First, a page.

An Insider's Look at Mormon Culture

Aging Past Attachment

“Life is suffering for all life ends,” the Buddha said. “And the cause of suffering is attachment.”

I thought of these words when visiting my 86-year-old neighbor this week. Opal suffers from heart disease and Parkinson’s as well as the assorted pain, feebleness, and general perversity of her aged body. Opal lives alone. Despite dizzy spells and blackouts, she drives when she has strength enough to walk to her garage. “I told the bishop that there’s people in the ward older and in worse shape than me still driving their cars,” she said—reminding me of a kid ratting on her siblings when caught with her hands in the cookie jar.

Opal’s care has worn out our ward. Her next door neighbor checks on her each morning and administers eye drops at bedtime. Opal needs meals brought in, laundry and yard work done, groceries and prescriptions picked up, and transportation to doctor appointments. She should be in assisted living. The bishop has told her this. Her son has taken her to visit several facilities.  I tried to talk her into making the change. She argued, “I’m just so attached to my house and to my neighbors and our ward.”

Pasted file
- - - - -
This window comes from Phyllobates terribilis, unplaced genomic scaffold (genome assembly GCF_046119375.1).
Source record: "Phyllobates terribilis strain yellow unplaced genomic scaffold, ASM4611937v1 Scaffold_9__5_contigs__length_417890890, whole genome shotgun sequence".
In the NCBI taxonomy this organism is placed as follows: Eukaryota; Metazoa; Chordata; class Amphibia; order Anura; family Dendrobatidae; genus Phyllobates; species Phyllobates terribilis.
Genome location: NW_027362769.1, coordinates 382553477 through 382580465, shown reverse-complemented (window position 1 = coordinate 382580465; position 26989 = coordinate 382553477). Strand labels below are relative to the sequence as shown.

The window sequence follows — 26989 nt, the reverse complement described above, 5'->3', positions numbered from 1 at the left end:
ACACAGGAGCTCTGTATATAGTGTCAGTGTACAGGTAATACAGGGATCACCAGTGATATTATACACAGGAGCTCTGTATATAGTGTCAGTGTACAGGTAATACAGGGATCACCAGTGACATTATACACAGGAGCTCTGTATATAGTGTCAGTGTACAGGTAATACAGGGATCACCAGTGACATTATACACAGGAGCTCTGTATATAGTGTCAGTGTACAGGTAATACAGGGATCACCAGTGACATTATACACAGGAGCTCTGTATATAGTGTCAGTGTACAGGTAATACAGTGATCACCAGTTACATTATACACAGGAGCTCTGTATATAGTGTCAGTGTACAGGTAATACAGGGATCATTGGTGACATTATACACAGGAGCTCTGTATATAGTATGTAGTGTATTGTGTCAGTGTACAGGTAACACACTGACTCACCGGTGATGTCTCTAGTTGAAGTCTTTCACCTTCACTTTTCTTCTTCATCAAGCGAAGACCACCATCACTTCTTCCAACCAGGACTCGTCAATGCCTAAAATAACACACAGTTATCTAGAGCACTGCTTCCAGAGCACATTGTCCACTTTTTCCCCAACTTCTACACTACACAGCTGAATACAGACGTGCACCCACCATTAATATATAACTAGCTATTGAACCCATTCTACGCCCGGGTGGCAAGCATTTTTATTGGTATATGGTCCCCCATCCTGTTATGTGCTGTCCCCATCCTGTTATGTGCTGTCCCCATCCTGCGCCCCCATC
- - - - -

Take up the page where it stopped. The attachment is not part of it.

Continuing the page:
Opal suffers from loneliness and worries about being a burden to the ward. Her attachment to her house and ward—to the past—cause her inability to make the change that would improve her quality of life.

I’m beginning to wonder if our ward’s compassion is part of the problem. Help from ward members enables Opal to stay in an unsafe, unhappy situation. Of course, it’s great for older people to be independent and to enjoy their home and yards while they can care for them. Still, the time comes for nearly everyone when houses and yards become burdensome. And here is where I see a role for churches.

For generations the Mormon Church has emphasized preparedness for the Second Coming, for natural disasters, and for hard economic times. Now that many people are living into very old age with its accompanying limitations, I think these teachings should be expanded to include preparation for declining years.

Golden oldies need the message that the Second Coming likely will not happen soon enough to remedy the decline and fall of their frail bodies. They need to deal with the fact that even with clean living and priesthood blessings, at some point they may not be well enough to live alone. Checking out alternatives ahead of time is wise. Why not some RS/PH lessons on accepting change, on not being attached to houses—even seeing the positives in no longer having windows to wash and rain gutters to clean?

The pain of losing healthy, functioning bodies and leaving long time homes is inevitable for most of us—but suffering can be diminished if we’re emotionally prepared. Buddhist non-attachment is a good principle to practice when dealing with temporal possessions.

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